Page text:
Amos Gitai. If you can recall when Vincent D'Onofrio was sexy, Gitai has that sort of confrontational charm. He turns you on while he sets you on edge, even at age 66.
One of Israel's most prolific directors, this constant provocateur has let loose with over 80 shorts, documentaries and narratives since 1972, many of them exploring Israel in an acutely critical manner, from Orthodox misogyny (Kadosh (1999)) to his war experiences during which he was wounded (Kippur (2000) ), to a story of a residence, from its Arab owners to the Israelis who took ownership (House (1980)). The latter documentary was made for Israeli TV but was deemed inappropriate, and if Gitai hadn't smuggled it out of the station, it would have been destroyed.
But since House, no government would think of messing with Gitai and his work, especially since his oeuvre has been acclaimed at such world-class venues as Cannes and the Venice Film Festival. "It's good record, you know," Gitai notes in an empty restaurant at the Warwick New York Hotel on a Friday afternoon.
Other Israeli directors have been nominated maybe once at those festivals, Gitai shares. He's been so honored ten times. "You should use these kind of big 'glorious events,' but not fall in love with the red carpets. Use them. Really use them in order to deter censorship. So [this way the government] knows that it's not productive for it to mess around too much with you." With such acclaim, you can "also encourage the younger generation of filmmakers to continue to do critical works."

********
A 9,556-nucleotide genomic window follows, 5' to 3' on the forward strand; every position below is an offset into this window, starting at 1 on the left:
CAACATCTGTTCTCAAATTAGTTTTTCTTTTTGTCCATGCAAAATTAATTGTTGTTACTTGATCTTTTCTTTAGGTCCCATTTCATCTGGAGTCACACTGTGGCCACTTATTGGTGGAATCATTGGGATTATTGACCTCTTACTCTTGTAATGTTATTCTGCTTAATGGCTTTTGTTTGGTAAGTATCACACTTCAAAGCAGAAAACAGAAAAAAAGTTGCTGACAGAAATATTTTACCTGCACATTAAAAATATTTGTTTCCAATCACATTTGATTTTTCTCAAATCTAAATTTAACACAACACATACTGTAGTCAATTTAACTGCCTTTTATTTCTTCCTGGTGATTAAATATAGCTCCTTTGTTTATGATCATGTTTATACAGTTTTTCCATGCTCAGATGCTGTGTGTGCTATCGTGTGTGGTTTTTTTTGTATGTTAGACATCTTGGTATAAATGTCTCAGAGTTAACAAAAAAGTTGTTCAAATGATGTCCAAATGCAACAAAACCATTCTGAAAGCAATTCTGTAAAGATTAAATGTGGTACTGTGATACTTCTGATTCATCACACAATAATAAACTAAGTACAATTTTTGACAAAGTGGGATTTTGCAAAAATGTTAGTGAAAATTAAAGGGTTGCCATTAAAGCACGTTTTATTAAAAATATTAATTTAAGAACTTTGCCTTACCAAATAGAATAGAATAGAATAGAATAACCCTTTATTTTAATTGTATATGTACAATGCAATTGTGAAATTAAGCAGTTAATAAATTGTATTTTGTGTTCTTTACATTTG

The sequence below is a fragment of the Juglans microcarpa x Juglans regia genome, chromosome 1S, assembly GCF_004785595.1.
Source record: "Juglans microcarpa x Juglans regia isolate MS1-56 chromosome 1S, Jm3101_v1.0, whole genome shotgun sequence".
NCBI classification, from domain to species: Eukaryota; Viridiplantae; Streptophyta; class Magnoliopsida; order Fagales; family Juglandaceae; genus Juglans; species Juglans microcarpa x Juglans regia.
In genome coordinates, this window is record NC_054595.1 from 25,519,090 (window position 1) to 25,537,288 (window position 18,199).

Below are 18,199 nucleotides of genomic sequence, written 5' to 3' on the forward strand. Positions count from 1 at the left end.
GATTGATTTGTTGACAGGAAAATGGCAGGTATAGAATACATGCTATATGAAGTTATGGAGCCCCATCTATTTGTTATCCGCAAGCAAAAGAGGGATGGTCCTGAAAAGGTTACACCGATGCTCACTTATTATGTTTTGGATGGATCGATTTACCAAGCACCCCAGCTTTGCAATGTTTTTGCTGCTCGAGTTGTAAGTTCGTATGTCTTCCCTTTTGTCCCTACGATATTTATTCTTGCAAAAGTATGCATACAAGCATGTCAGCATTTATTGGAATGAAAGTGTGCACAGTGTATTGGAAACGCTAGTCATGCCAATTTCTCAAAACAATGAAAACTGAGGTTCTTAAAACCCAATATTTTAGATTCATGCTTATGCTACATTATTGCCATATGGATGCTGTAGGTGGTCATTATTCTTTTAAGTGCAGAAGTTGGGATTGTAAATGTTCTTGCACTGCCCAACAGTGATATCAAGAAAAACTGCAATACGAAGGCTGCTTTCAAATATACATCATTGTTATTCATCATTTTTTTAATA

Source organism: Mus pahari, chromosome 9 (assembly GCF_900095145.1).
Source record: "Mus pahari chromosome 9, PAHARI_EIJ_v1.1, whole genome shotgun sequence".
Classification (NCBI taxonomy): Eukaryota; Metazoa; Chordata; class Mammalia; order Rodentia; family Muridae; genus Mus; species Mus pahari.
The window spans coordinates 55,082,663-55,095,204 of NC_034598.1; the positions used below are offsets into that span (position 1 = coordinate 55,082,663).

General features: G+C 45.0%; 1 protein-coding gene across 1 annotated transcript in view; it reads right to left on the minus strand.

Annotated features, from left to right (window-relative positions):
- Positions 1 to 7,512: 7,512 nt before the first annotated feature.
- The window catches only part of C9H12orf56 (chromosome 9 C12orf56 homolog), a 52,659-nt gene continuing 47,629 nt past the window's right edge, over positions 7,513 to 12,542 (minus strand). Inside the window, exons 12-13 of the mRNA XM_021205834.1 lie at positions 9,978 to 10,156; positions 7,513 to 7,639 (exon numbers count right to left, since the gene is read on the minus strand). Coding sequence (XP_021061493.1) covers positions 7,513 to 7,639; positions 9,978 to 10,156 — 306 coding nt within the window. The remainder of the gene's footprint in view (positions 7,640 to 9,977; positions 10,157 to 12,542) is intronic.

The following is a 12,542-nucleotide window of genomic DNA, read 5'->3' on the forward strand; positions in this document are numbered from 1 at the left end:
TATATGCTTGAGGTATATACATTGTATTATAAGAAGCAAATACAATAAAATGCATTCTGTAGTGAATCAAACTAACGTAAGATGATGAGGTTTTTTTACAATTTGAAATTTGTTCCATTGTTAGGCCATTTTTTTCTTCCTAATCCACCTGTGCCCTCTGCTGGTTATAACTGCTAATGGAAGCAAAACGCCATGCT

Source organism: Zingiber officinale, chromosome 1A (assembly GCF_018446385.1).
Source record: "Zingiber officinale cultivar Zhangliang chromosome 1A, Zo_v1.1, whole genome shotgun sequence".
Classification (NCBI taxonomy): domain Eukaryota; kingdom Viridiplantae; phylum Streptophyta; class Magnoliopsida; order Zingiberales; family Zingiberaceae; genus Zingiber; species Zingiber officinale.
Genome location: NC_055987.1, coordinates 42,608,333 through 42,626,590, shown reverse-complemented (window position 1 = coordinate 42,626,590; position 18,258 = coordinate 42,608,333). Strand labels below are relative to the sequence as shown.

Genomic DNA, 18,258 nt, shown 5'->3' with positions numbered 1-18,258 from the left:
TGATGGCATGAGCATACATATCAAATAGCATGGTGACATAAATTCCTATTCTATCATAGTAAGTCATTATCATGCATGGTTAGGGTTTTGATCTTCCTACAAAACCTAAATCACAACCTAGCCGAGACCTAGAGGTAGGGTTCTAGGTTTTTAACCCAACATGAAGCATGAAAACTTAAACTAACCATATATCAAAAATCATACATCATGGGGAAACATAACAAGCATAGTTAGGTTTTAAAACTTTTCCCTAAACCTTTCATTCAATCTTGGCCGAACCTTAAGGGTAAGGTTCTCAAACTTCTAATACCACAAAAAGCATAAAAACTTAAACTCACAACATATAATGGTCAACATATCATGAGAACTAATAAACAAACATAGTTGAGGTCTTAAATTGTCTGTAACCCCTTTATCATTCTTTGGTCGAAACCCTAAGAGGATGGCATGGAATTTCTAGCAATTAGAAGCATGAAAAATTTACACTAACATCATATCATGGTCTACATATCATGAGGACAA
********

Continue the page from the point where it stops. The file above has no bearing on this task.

Now, this week Gitai's hard-to-categorize Rabin, The Last Day arrives on American shores after winning two major awards at Venice and mostly cheers from the critics. Screen Daily: "stands as one of his most ambitious and compelling works yet." The Hollywood Reporter: "seamless story-telling that builds excitement as it takes the viewer where no camera could really go." And indieWire proffered the following adjectives: "powerful . . . provocative . . . deeply absorbing, intelligent . . . [and] meticulously detailed."
At two-and-a-half hours, the docu-drama, composed of actual footage and reenactments, painstakingly reconstructs the assassination of Prime Minister Yitzhak Rabin on November 4, 1995 at a peace rally in Tel Aviv. The culprit: right-wing student Yigal Amir. Like our own Kennedy assassination, conspiracies abounded and still abound along with the conceptualizing of what could have been if Rabin had lived. Would there now have been a cessation of hostilities in the Middle East?
Gitai has a laundry list of villains who might have been involved the in the elimination of a man he considers a visionary--including folks who created a climate inviting such a butchering: rabbis who placed a curse on Rabin, fundamentalist settlers, and, of course, Netanyahu, who at the time spoke out vehemently against the Oslo Peace process. In fact, posters of Netanyahu on a city street end Rabin: The Last Day on a deeply despairing note.